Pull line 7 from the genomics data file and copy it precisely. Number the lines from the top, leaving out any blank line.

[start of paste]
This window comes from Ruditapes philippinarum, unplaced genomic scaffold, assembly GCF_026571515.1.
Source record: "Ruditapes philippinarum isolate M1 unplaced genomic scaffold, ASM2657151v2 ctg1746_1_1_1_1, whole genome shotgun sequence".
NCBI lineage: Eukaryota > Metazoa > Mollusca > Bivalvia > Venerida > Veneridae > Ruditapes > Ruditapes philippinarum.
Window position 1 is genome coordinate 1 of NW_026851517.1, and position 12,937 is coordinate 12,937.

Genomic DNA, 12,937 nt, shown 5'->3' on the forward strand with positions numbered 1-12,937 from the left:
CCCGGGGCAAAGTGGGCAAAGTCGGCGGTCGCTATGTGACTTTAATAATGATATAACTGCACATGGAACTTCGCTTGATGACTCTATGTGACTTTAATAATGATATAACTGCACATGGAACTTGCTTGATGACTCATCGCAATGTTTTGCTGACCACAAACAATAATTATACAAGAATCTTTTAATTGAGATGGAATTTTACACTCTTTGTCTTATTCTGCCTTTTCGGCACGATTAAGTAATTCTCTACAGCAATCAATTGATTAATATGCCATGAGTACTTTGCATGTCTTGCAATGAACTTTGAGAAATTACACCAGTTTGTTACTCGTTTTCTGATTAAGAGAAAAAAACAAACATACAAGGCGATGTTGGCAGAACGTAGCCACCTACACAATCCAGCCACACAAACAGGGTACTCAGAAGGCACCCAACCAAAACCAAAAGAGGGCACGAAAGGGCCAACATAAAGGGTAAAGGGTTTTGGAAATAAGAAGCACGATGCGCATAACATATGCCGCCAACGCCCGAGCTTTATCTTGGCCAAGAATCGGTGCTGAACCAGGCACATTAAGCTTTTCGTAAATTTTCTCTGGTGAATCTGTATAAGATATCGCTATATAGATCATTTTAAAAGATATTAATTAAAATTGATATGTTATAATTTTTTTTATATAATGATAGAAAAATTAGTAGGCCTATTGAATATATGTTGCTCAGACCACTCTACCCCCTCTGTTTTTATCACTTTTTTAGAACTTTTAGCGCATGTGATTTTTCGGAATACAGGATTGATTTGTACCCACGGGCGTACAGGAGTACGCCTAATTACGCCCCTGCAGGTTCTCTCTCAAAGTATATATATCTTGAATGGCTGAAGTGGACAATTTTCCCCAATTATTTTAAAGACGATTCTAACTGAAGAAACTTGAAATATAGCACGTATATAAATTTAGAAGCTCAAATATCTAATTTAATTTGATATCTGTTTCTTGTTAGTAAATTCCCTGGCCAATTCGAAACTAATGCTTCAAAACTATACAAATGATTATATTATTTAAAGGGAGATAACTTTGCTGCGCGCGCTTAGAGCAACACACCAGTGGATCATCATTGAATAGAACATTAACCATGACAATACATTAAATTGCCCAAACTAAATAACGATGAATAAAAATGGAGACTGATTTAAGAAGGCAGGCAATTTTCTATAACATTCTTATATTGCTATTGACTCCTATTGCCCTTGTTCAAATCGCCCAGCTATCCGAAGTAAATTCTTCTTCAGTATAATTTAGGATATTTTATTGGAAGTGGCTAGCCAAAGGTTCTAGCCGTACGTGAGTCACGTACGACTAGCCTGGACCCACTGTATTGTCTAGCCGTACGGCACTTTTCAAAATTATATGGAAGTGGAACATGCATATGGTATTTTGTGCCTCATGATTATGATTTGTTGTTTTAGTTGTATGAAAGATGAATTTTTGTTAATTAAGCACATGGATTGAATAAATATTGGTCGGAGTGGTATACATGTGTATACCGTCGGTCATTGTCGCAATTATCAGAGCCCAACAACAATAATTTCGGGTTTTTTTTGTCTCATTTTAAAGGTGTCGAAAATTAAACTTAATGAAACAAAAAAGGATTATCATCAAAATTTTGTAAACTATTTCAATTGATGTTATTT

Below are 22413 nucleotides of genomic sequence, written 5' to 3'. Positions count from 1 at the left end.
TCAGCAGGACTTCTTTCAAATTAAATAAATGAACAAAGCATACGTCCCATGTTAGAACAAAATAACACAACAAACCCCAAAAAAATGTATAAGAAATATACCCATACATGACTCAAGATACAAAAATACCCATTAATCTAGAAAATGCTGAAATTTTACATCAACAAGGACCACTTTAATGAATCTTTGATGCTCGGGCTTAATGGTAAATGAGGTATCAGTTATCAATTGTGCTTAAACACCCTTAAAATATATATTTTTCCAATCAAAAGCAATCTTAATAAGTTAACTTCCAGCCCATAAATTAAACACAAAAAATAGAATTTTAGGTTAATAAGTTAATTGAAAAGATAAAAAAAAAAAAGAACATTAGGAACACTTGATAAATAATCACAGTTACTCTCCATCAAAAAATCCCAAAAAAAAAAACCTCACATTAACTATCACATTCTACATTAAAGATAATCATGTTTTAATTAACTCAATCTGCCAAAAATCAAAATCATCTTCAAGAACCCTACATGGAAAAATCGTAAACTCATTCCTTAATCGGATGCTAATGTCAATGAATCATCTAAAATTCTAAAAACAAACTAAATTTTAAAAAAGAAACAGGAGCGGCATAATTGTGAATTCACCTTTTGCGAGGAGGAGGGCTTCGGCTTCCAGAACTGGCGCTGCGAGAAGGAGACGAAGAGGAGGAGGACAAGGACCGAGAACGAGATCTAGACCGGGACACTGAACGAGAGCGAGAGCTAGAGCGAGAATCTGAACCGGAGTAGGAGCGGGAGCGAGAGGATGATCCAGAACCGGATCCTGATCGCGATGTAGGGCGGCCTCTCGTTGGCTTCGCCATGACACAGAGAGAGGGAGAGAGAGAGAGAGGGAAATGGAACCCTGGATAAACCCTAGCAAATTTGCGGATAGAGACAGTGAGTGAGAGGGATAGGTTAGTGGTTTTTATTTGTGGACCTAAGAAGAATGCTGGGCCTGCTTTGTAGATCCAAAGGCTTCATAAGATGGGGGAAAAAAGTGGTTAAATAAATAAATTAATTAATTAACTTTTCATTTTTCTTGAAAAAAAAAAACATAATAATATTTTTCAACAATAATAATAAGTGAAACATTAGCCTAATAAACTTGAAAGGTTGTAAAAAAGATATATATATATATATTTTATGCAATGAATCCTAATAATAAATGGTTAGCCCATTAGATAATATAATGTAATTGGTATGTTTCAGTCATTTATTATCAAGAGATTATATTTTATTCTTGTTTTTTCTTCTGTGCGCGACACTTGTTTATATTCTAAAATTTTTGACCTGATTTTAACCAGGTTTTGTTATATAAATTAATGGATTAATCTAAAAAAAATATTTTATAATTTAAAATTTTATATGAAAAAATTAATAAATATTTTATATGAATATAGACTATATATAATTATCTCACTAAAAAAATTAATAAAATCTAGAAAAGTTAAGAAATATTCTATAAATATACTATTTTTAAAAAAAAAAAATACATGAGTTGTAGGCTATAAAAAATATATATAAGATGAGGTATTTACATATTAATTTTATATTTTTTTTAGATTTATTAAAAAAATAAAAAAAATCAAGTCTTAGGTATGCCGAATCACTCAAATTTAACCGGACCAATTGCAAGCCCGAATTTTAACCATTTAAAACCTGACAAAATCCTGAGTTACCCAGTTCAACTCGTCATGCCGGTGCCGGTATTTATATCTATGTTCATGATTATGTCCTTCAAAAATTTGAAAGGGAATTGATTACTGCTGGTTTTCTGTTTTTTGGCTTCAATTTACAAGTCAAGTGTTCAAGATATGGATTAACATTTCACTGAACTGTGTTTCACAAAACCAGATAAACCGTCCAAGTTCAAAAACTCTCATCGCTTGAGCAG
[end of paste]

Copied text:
Below are 22413 nucleotides of genomic sequence, written 5' to 3'. Positions count from 1 at the left end.